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What is Google AMP, and how can I deactivate it?

A few weeks ago, I noticed something strange when I checked the stats for my blog. In the Referrer Section was a referral from me, or at least it appeared to be from me until I revealed the complete address. It began as dianetibert.com.cdn.ampproject.org followed by about 50 more letters and numbers.

The Referrer Section reveals the paths visitors take to get to my website. The majority are usually through search engines, WordPress.com reader, Facebook and Twitter, but I often get visitors from other sites too.

The names are familiar and if a new one pops up, I check it out. Knowing where traffic comes from helps in many ways, including informing me of new websites that may have information that will help me in my publishing / writing journey.

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A Sincere Thank You

To everyone who has downloaded the free, Kindle-version of Shadows in the Stone since it went permanently free at Amazon, thank you. It has gone up and down in the standings the past week, reaching as high as 23rd in free Kindle Store.

At the moment, it sits at #43 in the Kindle Store > Kindle eBooks > Science Fiction & Fantasy > Fantasy > Epic category in Canada.

If you haven’t picked up your copy yet to read now, later or some distance year in the future, you can download it from Amazon.ca and Amazon.com.

Every download gives the book more exposure.

WordPress is Junk to New Users

If I was new on the scene and looking for a host for my first blog, I’d run from WordPress as fast as my feet would carry me. It’s junk today compared to what it was when I first started in January 2011. Back then, it was easy to navigate, everything was right there in the left margin and I could conveniently find my way with the drop-down menus.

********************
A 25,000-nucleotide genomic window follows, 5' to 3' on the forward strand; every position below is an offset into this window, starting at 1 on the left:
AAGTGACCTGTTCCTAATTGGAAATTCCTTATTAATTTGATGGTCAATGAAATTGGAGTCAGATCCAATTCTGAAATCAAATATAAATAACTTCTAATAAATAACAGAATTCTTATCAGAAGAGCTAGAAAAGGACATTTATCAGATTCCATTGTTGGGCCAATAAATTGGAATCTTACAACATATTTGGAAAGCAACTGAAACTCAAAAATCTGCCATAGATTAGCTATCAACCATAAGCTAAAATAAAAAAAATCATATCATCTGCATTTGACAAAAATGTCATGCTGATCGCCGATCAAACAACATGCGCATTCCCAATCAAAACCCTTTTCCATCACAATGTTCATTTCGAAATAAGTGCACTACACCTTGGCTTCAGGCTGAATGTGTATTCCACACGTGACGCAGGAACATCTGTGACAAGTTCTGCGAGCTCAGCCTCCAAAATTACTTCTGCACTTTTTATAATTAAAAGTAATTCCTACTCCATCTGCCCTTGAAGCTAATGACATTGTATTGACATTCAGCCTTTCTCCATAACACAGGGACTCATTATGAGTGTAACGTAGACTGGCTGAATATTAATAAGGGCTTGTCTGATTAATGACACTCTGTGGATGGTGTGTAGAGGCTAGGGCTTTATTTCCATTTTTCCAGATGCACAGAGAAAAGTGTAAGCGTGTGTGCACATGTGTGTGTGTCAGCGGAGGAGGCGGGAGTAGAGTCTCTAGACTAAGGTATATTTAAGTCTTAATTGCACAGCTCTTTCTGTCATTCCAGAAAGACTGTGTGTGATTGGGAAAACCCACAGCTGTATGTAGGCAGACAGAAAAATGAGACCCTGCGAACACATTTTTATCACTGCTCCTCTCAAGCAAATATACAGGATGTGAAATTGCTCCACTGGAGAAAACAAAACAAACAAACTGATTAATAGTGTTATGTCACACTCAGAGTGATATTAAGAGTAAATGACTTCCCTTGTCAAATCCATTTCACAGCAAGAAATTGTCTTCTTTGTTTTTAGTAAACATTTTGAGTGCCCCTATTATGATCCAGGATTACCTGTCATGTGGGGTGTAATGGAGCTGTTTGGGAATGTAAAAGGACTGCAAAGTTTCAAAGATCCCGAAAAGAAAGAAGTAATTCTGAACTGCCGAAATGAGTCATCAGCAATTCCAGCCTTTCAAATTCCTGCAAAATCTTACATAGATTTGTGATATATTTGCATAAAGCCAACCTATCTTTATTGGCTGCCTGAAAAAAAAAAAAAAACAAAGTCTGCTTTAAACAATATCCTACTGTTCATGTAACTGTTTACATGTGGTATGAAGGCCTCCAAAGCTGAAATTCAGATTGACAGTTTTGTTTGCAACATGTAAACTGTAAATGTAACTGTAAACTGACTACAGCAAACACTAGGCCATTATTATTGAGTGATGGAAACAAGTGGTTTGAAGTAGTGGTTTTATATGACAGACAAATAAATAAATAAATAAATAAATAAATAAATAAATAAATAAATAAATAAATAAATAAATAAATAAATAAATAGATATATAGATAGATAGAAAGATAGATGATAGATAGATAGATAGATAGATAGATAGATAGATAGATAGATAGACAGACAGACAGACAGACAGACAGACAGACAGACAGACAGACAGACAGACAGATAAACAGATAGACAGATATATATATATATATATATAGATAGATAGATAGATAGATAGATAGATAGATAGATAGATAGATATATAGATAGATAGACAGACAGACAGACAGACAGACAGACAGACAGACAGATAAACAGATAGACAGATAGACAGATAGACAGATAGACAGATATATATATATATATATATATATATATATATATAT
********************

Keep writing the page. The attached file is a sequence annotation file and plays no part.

If I had trouble performing a task, a quick google search for the information cleared the fog instantly.

My philosophy is, if it isn’t broken, don’t try to fix it. However, in this tech world, companies are always updating and changing things usually for the worse. It’s as if it’s a competition: how many things can I change this week?

Because I’m grandfathered into WordPress, I can use the old-style menu of 2011. So, I’ll stick around with WordPress for the unforeseeable future.

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A New Formatting Tool for eBooks

The world is always changing, and nowhere is that more prevalent than the publishing world. What was once great last year, no longer works this year, and the tools we use are constantly upgraded and changed to accommodate this rapid evolution.

When I first began publishing eBooks, I formatted them myself in MS Word. But I could not format ePubs. I’ve tried Scrivener to format the file, but I was unhappy with the results. Then I tried Calibre for ePubs, and that worked great for a few years. Last spring during my six-month review, I found formatting issues with eBooks available at a few online retailers. There were no issues with the files I had manually formatted, but the ePubs were a mess.

So I took the leap and rented InDesign. There’s a large learning curve, but once I conquer it, I’ll be able to create eBooks and print books professionally.